Tactically, his role made sense. Small-unit actions lent themselves to a war defined by thick jungles, where finding an enemy to engage was half the battle. It was a hunt and required hunters—such as Carlos Hathcock. An accomplished competitive shooter for the Marine Corps, winning the 1965 Wimbledon Cup at Camp Perry, his marksmanship was unimpeachable. So was his fieldcraft. There’s much written about Hathcock and the patience he showed in the face of hell for a single trigger pull.
For the most part, that squeeze for Hathcock and other scout snipers came from behind a heavy-barreled Winchester Model 70. Typically, these were reconditioned Marine Corps match rifles … which might seem a small factor. It isn’t. Why? Simple: The good, old 70 wasn’t a service rifle; it wasn’t even close.
If anything, this showed that the U.S. military was beginning to recognize the particular role the sniper played on the battlefield. He was a specialized warrior who needed a specialized tool. He got it with the protean Remington 700.
Coming of Age
Up to this point, a lot of the sniper rifle discussion has revolved around optics. Make no mistake: In talking M40, M24 and other 700 military variants, this is still an important factor. But it’s not the only one.
From buttstock to muzzle crown, these rifles were specifically tuned for their job. Barrel, trigger, ammunition—nothing was left to chance. Even so, the most obvious development was the stock. Soon after the M40, it was no longer a one-size-fits-all hunk of walnut.
For example, take the Army’s most recent 700 variation, the M2010 Enhanced Sniper Rifle. Little surprise—it wears a chassis. Complete with thumbwheel length of pull and comb rise adjustments, snipers get the same consistent fit that match shooters seek. They should; their target is more vital than a bull’s-eye.
However, the M2010 wasn’t the first to latch onto these concepts. As early as the 1970s, Marine armorers upgraded the M40 with a fiberglass McMillan A1 stock, along with other modifications, creating the M40A1. The stock wasn’t adjustable, but it took inaccuracies due to stock swell all but out of the equation.
And, along with configuration, optics and caliber have also improved the modern sniper system. The M2010 is topped with a Leupold Mark 4 6.5–20x50mm ER/T M5A2 Front Focal variable power for most daylight operations. Aside from more and variable power, the scope uses a Horus H58 grid reticle, giving snipers the ability to hold over, lead shots and deal as never before.
As far as caliber is concerned, the trend has been larger and magnum. True enough, the 7.62 has been the mainstay since right after mid-century. But the .300 Win. Mag. (for which the M2010 is chambered) and .338 Lapua Magnum have become more accepted, just as snipers have become expected to hit longer and harder. Still, even those cartridges are small fries compared to what else presently resides in the sniper’s toolbox.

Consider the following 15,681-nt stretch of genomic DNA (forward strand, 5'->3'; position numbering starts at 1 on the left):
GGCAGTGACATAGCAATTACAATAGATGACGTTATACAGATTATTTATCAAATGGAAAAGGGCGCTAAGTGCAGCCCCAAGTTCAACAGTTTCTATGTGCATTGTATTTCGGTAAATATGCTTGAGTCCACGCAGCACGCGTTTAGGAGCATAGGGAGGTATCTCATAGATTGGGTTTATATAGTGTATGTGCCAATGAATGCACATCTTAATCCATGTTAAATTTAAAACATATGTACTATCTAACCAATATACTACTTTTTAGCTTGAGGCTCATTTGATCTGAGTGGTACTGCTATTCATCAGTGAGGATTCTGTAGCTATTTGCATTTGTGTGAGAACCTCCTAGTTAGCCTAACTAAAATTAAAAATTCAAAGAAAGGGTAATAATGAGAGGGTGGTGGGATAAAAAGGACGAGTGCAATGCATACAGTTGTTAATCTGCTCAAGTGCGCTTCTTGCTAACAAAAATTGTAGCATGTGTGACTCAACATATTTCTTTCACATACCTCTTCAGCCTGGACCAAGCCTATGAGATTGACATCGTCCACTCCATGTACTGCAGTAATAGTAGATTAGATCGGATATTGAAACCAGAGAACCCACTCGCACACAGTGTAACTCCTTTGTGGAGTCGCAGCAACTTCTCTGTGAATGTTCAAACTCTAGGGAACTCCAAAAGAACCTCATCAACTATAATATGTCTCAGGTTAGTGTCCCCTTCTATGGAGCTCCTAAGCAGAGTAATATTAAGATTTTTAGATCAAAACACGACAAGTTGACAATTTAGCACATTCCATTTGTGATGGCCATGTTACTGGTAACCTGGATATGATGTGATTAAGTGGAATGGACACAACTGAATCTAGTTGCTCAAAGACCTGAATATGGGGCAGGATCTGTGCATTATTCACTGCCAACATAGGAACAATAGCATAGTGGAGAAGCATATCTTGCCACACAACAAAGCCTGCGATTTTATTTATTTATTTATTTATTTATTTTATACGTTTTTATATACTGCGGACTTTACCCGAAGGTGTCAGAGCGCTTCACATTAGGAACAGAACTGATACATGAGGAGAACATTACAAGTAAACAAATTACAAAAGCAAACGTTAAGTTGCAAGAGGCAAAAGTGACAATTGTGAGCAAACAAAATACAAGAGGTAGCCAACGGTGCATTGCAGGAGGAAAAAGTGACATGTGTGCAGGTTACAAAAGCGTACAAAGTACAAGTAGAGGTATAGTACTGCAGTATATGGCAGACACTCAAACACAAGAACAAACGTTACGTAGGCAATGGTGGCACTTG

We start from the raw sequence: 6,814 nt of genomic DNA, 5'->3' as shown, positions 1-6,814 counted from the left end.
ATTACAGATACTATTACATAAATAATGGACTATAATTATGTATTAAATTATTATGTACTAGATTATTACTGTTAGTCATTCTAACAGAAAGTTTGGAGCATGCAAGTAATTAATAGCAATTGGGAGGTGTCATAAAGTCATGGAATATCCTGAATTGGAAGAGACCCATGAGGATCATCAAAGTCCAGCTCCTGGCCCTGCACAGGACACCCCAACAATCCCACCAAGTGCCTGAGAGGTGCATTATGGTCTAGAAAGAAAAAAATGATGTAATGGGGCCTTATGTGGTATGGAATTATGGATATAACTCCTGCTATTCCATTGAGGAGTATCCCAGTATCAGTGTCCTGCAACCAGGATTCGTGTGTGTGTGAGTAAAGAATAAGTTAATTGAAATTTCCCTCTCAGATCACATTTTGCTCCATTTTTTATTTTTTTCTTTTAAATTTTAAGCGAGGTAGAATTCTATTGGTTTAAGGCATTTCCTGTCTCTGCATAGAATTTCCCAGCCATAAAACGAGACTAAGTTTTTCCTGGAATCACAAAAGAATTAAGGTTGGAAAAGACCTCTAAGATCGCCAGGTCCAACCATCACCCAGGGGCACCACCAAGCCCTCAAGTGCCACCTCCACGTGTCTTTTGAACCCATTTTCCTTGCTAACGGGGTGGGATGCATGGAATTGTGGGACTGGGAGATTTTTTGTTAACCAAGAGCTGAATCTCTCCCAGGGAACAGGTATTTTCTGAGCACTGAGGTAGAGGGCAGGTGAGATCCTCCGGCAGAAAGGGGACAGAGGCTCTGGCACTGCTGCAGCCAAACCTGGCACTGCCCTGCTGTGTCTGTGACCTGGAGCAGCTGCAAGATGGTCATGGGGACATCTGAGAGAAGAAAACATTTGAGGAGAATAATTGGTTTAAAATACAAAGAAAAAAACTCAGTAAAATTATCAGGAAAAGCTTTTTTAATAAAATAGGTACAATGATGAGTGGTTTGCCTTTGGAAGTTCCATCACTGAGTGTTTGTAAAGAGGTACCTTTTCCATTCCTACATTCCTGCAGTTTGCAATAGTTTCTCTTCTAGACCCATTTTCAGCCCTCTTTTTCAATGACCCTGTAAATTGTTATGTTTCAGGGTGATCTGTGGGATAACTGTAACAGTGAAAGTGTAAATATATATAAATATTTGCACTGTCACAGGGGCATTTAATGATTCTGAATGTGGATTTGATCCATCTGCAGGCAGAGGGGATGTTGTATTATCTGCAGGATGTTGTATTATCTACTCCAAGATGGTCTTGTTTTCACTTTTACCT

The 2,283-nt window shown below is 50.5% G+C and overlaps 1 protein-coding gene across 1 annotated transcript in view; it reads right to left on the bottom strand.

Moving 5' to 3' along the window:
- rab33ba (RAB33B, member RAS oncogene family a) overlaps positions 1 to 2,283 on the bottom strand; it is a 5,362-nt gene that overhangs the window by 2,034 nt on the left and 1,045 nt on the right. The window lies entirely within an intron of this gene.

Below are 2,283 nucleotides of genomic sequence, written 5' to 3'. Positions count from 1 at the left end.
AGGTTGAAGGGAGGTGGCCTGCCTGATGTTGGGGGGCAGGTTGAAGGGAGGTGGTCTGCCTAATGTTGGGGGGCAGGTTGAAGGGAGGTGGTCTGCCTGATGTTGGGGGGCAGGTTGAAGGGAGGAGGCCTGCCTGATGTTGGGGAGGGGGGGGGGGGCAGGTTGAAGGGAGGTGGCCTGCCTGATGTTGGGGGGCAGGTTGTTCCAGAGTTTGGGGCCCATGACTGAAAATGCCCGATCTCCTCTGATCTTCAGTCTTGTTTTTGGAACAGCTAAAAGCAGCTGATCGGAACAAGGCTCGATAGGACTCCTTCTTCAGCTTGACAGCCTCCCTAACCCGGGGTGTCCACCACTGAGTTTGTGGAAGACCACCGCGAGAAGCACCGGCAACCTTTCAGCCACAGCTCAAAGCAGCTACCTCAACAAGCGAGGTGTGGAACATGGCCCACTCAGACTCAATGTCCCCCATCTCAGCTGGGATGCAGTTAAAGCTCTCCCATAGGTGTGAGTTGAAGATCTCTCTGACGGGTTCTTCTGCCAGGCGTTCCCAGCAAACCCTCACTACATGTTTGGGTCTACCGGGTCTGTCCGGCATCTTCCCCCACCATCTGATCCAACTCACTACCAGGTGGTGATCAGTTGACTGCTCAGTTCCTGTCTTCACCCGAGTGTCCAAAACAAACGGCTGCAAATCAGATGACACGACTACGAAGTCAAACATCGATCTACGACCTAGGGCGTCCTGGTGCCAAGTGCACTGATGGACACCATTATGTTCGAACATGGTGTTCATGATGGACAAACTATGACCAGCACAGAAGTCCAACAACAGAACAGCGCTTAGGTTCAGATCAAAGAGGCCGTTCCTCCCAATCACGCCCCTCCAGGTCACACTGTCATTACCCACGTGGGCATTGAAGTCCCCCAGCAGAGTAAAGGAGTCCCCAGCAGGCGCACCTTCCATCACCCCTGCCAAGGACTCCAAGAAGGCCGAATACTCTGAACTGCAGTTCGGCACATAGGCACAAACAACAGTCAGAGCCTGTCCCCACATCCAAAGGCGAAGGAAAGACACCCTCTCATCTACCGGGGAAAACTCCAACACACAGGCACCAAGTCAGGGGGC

Not Just Overwatch
Radar arrays are expensive, vital and difficult to replace. It takes serious man-hours to fix a jet engine or delicate communications equipment. It would certainly be a shame if someone went ahead and poked a hole in one. Grasp this, and you grasp the concept of hard target interdiction: Sow chaos through material deprivation. Not that you couldn’t with the tried-and-true 7.62, but something with a little more “oomph” would get the job done with a little more gusto … say, a .50-caliber. Brophy and Hathcock both proved that the .50 BMG is an adequate long-range precision cartridge. Nevertheless, for all but a masochist, their versions aren’t really small-unit mobile.
Enter the Barrett M82. A beast among precision rifles, this semi-automatic .50-caliber has an effective range of 1,900 yards. If manning a shoulder-fired .50 sounds about as coveted a position as a crash-test dummy, it should be. Yet, with the Barrett, it isn’t. In part, this is thanks to its weight—a whopping 27 pounds—and a recoil-absorbing barrel assembly. Topped with a 4.5–14×50 Leupold Mark 4, the M82 has dealt its fair share of far-out damage.
In 2004, Sergeant Brian Kremer of the U.S. 2nd Ranger Battalion let loose with his Barrett on an Iraqi insurgent and connected from 2,515 yards out. To save pen and paper calculations, this longest U.S. sniper kill to date came in at just shy of a mile and a half. It’s a testament to where sniping stands today.
Future Sharp Shots
Given that the sniper effective range resides somewhere around mind-boggling, it’s difficult to ponder where it might be in 10, 20 or 50 years from now. It’s certain that equipment—rifle, scope, ammunition—will only continue to improve and, with that, the sniper’s deadly range and role.
But no matter: If it’s a Springfield or some yet-imagined shoulder cannon, his aim will remain constant: One shot, one kill.
The article originally appeared in the June 2020 issues of Gun Digest the Magazine.